Does GNU/Linux need to run Windows apps? This question resurfaced last week, when the media noticed that Google has been contributing heavily to the Wine project, which develops a compatibility layer on GNU/Linux for running Windows applications.
Google seems to think so. Not only did Google employees and interns contribute over 1900 patches to WINE in 2006-07, but the company also funded work at Codeweavers to improve the ability of Crossover Linux (a commercial version of Wine) to run recent versions of PhotoShop.
Others are apparently of the same mind. An entire mini-industry exists for those who aren't yet weaned from their Windows programs. Besides Codeweavers, it includes virtual machines like VMware, emulators like Win4Lin, and -- for those who prefer a free software solution -- virtualization projects like VirtualBox.
All these solutions are ingenious, and, their technical appeal is obvious. And if coders want to contribute to such projects, nobody has the right or ability to prevent them. However, when financial resources are contributed, I question whether they are being allocated wisely.
Partly, of course, Google was interested in improving Wine for its own purpose -- specifically to improve the running of Picasa, which depends on Wine. However, getting PhotoShop up and running seems to have been work performed for no better reason than the fact that a year old survey showed that PhotoShop was the application that people would most like to see ported to GNU/Linux. But, at this stage of the operating system's development, such investments seem not only unnecessary, but even potentially harmful to the community as a whole, and the arguments in favor of them are seeming increasingly flimsy.
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I admit that, nine years ago, I advocated the ability to run Windows apps as strongly as anyone. As product manager at Stormix Technologies, I made sure that the first version of Storm Linux shipped with versions of both VMware and Win4Lin.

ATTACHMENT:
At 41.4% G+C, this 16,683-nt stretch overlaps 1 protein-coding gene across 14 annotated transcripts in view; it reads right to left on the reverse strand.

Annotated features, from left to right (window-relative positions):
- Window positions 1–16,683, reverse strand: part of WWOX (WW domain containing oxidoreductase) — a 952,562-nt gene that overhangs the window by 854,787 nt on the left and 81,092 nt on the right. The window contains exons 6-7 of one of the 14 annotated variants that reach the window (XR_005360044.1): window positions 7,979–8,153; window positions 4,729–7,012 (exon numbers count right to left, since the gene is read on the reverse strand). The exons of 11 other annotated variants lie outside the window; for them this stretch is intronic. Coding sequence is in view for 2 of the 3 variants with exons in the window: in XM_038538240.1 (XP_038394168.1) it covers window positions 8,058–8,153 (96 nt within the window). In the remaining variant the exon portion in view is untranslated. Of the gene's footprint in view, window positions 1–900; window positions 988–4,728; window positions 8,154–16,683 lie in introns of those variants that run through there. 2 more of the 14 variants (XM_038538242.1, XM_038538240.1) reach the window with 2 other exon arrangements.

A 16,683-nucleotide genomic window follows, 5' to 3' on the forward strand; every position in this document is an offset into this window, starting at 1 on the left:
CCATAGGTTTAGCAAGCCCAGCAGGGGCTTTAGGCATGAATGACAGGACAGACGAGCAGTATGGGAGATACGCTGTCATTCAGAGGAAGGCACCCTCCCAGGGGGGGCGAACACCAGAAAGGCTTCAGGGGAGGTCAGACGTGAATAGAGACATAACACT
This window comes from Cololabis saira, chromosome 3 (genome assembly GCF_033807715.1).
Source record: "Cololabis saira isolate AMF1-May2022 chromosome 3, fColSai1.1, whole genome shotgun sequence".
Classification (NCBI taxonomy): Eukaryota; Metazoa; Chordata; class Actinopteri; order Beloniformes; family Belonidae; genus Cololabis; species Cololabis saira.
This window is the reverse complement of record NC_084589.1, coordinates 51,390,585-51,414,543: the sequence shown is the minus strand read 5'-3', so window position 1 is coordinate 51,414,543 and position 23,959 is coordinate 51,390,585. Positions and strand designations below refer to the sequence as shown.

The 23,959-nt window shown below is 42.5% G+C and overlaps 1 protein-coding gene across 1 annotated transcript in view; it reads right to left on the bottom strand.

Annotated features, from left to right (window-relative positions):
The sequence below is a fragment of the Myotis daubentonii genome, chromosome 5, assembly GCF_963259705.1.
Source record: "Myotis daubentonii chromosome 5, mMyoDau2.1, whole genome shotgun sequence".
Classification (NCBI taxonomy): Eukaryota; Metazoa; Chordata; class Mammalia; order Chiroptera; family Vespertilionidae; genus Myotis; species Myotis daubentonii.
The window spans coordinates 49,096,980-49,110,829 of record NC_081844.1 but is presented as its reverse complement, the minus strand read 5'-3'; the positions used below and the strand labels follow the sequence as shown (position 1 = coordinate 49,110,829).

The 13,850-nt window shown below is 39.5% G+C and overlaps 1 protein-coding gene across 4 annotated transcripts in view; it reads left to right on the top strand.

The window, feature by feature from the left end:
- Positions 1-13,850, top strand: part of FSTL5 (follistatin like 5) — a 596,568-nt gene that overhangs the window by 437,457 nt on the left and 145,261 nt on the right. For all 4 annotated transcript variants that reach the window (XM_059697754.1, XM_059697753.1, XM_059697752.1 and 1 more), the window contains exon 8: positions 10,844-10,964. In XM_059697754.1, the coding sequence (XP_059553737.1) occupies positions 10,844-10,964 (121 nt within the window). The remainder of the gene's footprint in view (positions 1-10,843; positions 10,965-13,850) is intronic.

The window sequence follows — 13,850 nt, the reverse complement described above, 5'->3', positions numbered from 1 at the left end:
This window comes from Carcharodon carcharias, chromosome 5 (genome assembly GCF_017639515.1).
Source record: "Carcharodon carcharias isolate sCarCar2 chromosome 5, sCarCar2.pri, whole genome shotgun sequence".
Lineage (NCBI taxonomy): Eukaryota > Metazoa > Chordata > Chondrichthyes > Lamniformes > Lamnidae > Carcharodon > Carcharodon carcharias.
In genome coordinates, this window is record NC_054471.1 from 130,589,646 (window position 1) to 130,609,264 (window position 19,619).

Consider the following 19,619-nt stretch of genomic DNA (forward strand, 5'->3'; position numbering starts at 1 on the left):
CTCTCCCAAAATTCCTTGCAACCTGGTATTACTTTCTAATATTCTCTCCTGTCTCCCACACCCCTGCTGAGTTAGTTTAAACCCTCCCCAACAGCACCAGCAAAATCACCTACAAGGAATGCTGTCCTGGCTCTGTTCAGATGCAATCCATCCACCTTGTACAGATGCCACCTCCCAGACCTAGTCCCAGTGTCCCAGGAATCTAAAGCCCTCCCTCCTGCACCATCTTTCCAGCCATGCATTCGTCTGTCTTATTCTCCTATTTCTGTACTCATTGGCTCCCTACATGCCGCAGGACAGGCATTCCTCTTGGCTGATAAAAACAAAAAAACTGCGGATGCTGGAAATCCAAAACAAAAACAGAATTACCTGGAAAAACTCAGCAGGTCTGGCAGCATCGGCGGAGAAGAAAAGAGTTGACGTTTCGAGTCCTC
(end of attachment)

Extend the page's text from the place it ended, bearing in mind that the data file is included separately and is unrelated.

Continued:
But that was a year before OpenOffice.org. Back then, AbiWord was a glorified text editor, and Netscape was the only available web browser for GNU/Linux. Both Inkscape and Scribus were four years in the future. In general, GNU/Linux desktop apps ranged from non-existent to the minimally functional.
Since then, native desktop apps have started coming into their own. Although more work is needed here and there, productivity software is maturing rapidly for GNU/Linux, to the point where, for most purposes, it equals or exceeds the proprietary Windows equivalents.
A case in point is the GIMP compared to Photoshop. Many people insist that only Photoshop will do for professional design work, and the GIMP is inadequate. Inevitably, though, questioning them reveals that they are either echoing an opinion they have heard, or basing their opinion on a brief look at the GIMP a few years ago. Since they looked with the assumption that free software is necessarily inferior to proprietary, guess what? They failed to investigate closely, and saw the inadequate program that they expected to see.
The truth is, the GIMP is wholly capable of being used by professionals. I know, because I've used it for my own design work, and without any inconvenience, either, beyond that of finding where a function was located in the menu. Aside from some obscure filters, the last barrier to using the GIMP was color management, and that was added a few months ago (and not strictly necessary, given that the differences in ink batches always means doing sample printouts anyway).
Much the same is true for all the most common productivity categories. For most users and purposes today, native applications will do the job. Admittedly, users will have to learn the native application's new menus and keystrokes, but learning the GIMP or OpenOffice.org is no harder than learning Xara Xtreme or WordPerfect Office -- or, for that matter, the latest redesign of Microsoft Office.
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